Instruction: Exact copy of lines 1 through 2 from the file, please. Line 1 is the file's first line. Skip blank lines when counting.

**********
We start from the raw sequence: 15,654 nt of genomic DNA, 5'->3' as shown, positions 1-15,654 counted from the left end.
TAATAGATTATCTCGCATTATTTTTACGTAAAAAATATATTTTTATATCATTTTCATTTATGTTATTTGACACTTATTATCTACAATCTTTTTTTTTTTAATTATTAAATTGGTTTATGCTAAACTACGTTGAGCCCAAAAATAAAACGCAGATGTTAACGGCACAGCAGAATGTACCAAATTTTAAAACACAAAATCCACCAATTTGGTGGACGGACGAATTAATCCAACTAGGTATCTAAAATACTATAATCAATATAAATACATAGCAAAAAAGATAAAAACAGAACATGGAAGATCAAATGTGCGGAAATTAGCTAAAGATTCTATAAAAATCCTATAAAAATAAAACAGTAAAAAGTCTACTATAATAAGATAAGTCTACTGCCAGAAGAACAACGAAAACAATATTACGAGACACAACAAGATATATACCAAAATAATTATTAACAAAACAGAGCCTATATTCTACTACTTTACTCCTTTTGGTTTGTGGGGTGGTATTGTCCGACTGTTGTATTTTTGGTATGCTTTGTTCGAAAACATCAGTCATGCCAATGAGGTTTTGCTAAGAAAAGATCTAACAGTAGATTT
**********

We start from the raw sequence: 15,654 nt of genomic DNA, 5'->3' as shown, positions 1-15,654 counted from the left end.
TAATAGATTATCTCGCATTATTTTTACGTAAAAAATATATTTTTATATCATTTTCATTTATGTTATTTGACACTTATTATCTACAATCTTTTTTTTTTTAATTATTAAATTGGTTTATGCTAAACTACGTTGAGCCCAAAAATAAAACGCAGATGTTAACGGCACAGCAGAATGTACCAAATTTTAAAACACAAAATCCACCAATTTGGTGGACGGACGAATTAATCCAACTAGGTATCTAAAATACTATAATCAATATAAATACATAGCAAAAAAGATAAAAACAGAACATGGAAGATCAAATGTGCGGAAATTAGCTAAAGATTCTATAAAAATCCTATAAAAATAAAACAGTAAAAAGTCTACTATAATAAGATAAGTCTACTGCCAGAAGAACAACGAAAACAATATTACGAGACACAACAAGATATATACCAAAATAATTATTAACAAAACAGAGCCTATATTCTACTACTTTACTCCTTTTGGTTTGTGGGGTGGTATTGTCCGACTGTTGTATTTTTGGTATGCTTTGTTCGAAAACATCAGTCATGCCAATGAGGTTTTGCTAAGAAAAGATCTAACAGTAGATTT